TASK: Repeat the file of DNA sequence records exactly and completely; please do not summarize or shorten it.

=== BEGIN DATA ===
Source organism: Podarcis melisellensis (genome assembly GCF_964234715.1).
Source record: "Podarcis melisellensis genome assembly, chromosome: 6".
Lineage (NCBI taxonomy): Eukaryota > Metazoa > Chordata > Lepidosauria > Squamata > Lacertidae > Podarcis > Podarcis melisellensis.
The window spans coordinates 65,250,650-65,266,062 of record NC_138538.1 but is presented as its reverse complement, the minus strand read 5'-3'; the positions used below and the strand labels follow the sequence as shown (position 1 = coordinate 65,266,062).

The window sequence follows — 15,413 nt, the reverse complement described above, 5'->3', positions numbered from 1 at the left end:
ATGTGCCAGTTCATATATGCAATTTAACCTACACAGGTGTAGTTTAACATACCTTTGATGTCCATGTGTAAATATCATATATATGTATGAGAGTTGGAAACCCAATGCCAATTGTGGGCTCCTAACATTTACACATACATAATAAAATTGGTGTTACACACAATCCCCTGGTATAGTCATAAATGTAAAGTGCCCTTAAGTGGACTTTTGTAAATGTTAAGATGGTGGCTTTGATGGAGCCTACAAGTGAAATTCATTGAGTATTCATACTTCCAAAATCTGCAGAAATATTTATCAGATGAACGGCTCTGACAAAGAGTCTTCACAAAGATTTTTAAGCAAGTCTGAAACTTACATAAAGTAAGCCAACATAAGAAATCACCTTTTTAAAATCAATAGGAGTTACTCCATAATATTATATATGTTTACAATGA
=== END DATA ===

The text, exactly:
Source organism: Podarcis melisellensis (genome assembly GCF_964234715.1).
Source record: "Podarcis melisellensis genome assembly, chromosome: 6".
Lineage (NCBI taxonomy): Eukaryota > Metazoa > Chordata > Lepidosauria > Squamata > Lacertidae > Podarcis > Podarcis melisellensis.
The window spans coordinates 65,250,650-65,266,062 of record NC_138538.1 but is presented as its reverse complement, the minus strand read 5'-3'; the positions used below and the strand labels follow the sequence as shown (position 1 = coordinate 65,266,062).

The window sequence follows — 15,413 nt, the reverse complement described above, 5'->3', positions numbered from 1 at the left end:
ATGTGCCAGTTCATATATGCAATTTAACCTACACAGGTGTAGTTTAACATACCTTTGATGTCCATGTGTAAATATCATATATATGTATGAGAGTTGGAAACCCAATGCCAATTGTGGGCTCCTAACATTTACACATACATAATAAAATTGGTGTTACACACAATCCCCTGGTATAGTCATAAATGTAAAGTGCCCTTAAGTGGACTTTTGTAAATGTTAAGATGGTGGCTTTGATGGAGCCTACAAGTGAAATTCATTGAGTATTCATACTTCCAAAATCTGCAGAAATATTTATCAGATGAACGGCTCTGACAAAGAGTCTTCACAAAGATTTTTAAGCAAGTCTGAAACTTACATAAAGTAAGCCAACATAAGAAATCACCTTTTTAAAATCAATAGGAGTTACTCCATAATATTATATATGTTTACAATGA